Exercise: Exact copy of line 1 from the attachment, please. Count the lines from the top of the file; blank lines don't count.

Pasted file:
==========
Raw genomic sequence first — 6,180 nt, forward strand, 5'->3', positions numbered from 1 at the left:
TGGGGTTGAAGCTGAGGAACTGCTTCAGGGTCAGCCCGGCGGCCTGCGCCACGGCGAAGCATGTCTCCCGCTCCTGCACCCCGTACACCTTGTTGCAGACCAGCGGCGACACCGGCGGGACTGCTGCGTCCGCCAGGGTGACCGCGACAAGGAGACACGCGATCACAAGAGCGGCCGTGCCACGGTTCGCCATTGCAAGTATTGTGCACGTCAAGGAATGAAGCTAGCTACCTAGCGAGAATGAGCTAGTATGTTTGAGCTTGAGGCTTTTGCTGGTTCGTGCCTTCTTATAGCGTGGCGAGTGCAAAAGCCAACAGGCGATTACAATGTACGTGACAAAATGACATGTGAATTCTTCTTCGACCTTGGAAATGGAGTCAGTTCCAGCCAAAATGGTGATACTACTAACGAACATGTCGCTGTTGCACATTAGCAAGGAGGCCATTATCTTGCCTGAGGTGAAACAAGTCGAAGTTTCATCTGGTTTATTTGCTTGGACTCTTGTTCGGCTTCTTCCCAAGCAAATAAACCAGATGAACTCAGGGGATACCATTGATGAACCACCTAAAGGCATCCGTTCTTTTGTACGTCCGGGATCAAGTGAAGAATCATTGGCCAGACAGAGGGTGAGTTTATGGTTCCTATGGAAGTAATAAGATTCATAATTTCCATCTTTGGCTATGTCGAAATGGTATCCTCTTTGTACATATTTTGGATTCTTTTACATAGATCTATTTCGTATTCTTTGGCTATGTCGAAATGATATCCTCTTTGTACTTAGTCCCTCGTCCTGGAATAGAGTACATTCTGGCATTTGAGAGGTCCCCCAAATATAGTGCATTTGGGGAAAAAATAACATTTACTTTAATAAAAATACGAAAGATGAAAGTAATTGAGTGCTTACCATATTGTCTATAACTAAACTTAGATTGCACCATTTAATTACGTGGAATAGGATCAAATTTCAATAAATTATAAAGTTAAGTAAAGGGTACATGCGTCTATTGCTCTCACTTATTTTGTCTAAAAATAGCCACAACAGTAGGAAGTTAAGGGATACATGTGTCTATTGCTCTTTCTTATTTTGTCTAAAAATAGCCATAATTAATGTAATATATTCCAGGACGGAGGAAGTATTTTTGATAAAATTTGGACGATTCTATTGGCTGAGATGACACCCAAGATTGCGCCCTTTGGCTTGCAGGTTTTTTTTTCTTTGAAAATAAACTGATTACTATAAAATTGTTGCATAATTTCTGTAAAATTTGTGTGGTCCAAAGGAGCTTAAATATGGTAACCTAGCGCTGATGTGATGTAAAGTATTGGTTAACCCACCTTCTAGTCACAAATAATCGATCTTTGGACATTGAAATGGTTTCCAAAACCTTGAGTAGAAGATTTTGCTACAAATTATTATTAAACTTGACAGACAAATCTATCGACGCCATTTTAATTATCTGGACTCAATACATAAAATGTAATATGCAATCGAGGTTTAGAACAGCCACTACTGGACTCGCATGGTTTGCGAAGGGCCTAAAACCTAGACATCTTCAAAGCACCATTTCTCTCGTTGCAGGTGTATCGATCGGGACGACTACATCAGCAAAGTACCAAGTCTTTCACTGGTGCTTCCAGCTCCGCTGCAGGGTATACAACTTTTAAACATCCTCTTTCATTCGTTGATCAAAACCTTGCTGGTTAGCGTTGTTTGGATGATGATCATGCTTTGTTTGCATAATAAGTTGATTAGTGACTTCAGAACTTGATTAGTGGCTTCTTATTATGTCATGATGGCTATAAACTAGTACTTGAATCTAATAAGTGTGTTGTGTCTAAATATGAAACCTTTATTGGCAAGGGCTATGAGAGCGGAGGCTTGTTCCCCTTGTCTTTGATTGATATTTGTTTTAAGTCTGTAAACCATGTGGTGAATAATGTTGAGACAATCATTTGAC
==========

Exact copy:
Raw genomic sequence first — 6,180 nt, forward strand, 5'->3', positions numbered from 1 at the left: